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Your brain is plastic!

Updated: May 27, 2023

What is brain neuroplasticity?

Brain plasticity, neuroplasticity, neuronal plasticity ... different words to describe an extraordinary skill that our brain has. It is "plastic"!

What is brain neuroplasticity?

Neuroplasticity is the process by which neurons can be created, reorganized and improve the efficiency of their communication with each other. It occurs every time we learn something new, whether it is academic, creative or motor.

Neural plasticity is therefore the brain's ability to recover and restructure itself. This adaptive capacity allows the brain to recover after traumas, disorders or lesions but also to reduce the impact of neurodegenerative diseases (Alzheimer's, dyslexia, ADD, Parkinson's disease, multiple sclerosis)

For a long time, it was assumed that once we reach adulthood, we lose neurons every day and that our "stock of neurons" can only decrease as the years go by. Not true!

Today, thanks to research, we know that new neurons can be produced throughout life (neurogenesis) and above all that the brain is capable of reorganizing itself, regardless of age. It adapts throughout our lives. Take care of it!

Tips to stimulate memory :

1. Have an active social life: Social contacts allow you to stay awake. Group activities offer the opportunity to learn, observe and discuss.

2. Control your emotions: Avoid moments of stress, fear and anxiety. Medical imaging techniques show that stress or depression alter the activity of neurons and brain plasticity. Learning to control our emotions helps to combat this brain damage.

3. Train your brain

Take every opportunity to train your memory or acquire new skills. Many programs are available on the internet, library, board games or game consoles etc...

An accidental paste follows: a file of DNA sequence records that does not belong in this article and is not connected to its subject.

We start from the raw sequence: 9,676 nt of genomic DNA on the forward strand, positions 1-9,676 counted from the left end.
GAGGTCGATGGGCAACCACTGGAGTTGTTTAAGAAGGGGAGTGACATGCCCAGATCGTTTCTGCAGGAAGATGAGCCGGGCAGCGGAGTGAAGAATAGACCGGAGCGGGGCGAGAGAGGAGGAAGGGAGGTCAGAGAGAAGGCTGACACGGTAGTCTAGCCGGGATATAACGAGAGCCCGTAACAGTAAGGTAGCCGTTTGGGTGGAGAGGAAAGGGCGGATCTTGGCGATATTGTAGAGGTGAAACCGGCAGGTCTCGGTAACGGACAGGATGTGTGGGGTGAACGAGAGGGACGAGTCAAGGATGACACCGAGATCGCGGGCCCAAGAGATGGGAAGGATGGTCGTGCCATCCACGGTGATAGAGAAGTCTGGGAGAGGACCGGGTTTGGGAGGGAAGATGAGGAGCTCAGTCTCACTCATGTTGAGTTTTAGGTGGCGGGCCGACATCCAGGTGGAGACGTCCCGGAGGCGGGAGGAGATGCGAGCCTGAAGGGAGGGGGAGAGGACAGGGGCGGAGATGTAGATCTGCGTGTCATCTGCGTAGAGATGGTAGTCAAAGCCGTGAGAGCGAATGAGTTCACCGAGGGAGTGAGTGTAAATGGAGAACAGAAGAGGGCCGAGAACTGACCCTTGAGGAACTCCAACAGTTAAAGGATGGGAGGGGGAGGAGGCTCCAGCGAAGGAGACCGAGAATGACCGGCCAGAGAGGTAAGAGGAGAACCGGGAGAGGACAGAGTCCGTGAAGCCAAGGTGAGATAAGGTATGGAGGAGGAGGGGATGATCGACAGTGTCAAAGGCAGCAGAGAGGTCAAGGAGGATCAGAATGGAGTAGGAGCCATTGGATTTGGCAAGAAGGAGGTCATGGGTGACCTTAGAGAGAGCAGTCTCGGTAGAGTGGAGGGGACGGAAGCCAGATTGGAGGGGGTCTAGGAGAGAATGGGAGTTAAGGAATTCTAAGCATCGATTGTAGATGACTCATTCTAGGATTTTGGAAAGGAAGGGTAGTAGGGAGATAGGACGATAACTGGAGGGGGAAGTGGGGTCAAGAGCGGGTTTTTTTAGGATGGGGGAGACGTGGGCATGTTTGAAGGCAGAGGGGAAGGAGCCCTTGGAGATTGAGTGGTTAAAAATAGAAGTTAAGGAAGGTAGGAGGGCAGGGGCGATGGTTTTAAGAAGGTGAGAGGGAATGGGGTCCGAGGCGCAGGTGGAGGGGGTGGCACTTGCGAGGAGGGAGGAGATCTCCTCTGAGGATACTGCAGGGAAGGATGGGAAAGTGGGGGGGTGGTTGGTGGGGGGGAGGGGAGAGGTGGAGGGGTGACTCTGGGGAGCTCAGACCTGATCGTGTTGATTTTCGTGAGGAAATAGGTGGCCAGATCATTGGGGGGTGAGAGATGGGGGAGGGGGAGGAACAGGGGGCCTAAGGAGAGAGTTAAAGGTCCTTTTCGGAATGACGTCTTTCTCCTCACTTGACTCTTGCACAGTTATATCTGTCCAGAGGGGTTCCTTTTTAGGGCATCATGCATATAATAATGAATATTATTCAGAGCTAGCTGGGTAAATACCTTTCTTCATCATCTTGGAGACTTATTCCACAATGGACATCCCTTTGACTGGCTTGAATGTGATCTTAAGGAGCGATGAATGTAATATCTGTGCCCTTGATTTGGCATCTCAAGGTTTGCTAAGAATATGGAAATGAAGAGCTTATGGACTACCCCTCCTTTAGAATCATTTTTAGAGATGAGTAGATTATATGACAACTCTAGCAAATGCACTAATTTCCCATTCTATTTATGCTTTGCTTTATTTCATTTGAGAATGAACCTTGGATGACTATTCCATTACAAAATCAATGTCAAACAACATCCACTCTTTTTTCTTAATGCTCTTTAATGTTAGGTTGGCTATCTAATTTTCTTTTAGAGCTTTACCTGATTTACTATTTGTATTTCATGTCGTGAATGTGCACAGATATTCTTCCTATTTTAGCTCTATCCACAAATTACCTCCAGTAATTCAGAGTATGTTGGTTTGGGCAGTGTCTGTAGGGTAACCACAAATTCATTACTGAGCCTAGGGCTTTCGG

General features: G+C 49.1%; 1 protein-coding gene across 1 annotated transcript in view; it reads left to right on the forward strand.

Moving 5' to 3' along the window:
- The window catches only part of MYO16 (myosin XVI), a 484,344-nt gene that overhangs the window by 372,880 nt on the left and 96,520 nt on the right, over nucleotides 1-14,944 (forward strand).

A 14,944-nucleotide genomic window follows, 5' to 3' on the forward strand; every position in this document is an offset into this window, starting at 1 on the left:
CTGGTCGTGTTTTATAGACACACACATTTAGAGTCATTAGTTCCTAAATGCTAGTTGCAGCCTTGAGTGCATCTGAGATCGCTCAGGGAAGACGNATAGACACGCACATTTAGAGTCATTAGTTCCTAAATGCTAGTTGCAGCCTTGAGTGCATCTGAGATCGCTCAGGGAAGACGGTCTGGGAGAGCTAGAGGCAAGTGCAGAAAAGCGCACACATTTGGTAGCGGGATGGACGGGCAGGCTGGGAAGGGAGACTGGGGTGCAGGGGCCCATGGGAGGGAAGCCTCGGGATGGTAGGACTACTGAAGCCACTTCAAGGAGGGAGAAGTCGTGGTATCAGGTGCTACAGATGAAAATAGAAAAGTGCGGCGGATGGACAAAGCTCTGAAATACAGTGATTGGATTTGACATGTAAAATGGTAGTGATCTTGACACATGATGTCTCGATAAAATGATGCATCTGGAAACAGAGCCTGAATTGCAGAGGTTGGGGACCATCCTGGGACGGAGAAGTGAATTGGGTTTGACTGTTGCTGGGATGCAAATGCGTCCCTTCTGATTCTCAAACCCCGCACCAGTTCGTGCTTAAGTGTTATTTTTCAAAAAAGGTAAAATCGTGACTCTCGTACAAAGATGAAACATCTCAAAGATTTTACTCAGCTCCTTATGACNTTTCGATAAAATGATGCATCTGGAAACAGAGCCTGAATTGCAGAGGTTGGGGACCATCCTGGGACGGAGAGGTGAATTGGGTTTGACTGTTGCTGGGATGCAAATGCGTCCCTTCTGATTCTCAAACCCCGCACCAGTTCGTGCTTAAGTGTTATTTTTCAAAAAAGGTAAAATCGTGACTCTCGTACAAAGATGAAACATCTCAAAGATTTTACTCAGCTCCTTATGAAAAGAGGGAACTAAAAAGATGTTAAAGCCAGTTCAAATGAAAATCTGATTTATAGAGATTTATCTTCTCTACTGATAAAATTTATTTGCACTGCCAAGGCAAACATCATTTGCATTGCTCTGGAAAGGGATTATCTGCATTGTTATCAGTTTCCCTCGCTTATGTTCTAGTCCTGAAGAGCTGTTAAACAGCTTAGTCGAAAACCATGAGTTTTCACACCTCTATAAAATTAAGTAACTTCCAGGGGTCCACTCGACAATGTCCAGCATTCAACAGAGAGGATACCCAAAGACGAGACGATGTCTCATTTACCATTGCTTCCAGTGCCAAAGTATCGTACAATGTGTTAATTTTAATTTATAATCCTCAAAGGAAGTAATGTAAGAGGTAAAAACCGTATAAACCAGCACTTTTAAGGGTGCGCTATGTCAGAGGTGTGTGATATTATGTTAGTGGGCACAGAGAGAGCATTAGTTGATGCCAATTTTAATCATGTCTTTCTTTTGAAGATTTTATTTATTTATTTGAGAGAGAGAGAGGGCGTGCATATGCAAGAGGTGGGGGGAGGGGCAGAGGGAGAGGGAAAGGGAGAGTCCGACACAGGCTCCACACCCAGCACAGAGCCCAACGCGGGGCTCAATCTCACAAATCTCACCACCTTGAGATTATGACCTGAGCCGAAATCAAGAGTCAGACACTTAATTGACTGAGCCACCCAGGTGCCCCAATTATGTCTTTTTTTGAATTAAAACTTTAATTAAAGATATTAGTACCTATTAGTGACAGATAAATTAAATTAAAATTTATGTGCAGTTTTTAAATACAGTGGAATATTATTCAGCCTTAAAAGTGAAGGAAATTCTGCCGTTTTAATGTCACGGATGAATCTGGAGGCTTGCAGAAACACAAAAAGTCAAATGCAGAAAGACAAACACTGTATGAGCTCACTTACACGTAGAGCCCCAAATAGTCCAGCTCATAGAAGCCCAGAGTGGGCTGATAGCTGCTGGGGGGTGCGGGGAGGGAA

4. Sleep well: Lack of sleep is directly related to the consolidation of new learning in the memory. New neuronal connections are strengthened during sleep

(brain plasticity)

5. Move well: Physical activity at any age has a beneficial influence not only on the body but also on the functioning of our brain. Physical exercise helps to bring blood, and therefore oxygen, to the brain's neurons.

Physical activity promotes the renewal of brain neurons and their connections, including the hippocampus, an area essential to the proper functioning of memory.

6. Eat well: The brain is a very special organ whose nutritional needs are just beginning to be known. By eating better, you can improve your cognitive abilities, protect your brain and even its ability to recover.

Follow the DC BREDESEN program

7. Treat yourself: Each new learning experience creates a new circuit in the brain. Stay the course! With Hebbs' theory!

- Theory of cognitive processing -

This rule suggests that when two neurons are jointly excited, a link between them is created or reinforced. This theory attempts to explain associative learning, in which an association is made by repeating two stimuli. The repetition of one stimulus alone leads to the subsequent recall of the other stimulus.

Hebbs' theory states that in order to adopt a new habit it is sufficient to perform the new behavior at the same time every day or at a specific time in interaction with another action, associating the new behavior with an already existing habit, for example:

You want to drink more water

- Have a glass of water before each meal

- Take a pee and drink a glass of water

When you integrate a new habit, choose something pleasant. This will help motivate you.

- Take a walk and practice breathing techniques

- Practice stretching before getting out of bed

- Reading and drinking a smoothie or herbal tea instead of coffee

Plan a ringtone for your new habit, because repetition is the key to success

Donald Hebb, a Canadian born in Chester, Nova Scotia, became a world-renowned scientist who advanced physiological studies in psychology.

Discover our services for people with neurocognitive disorders:

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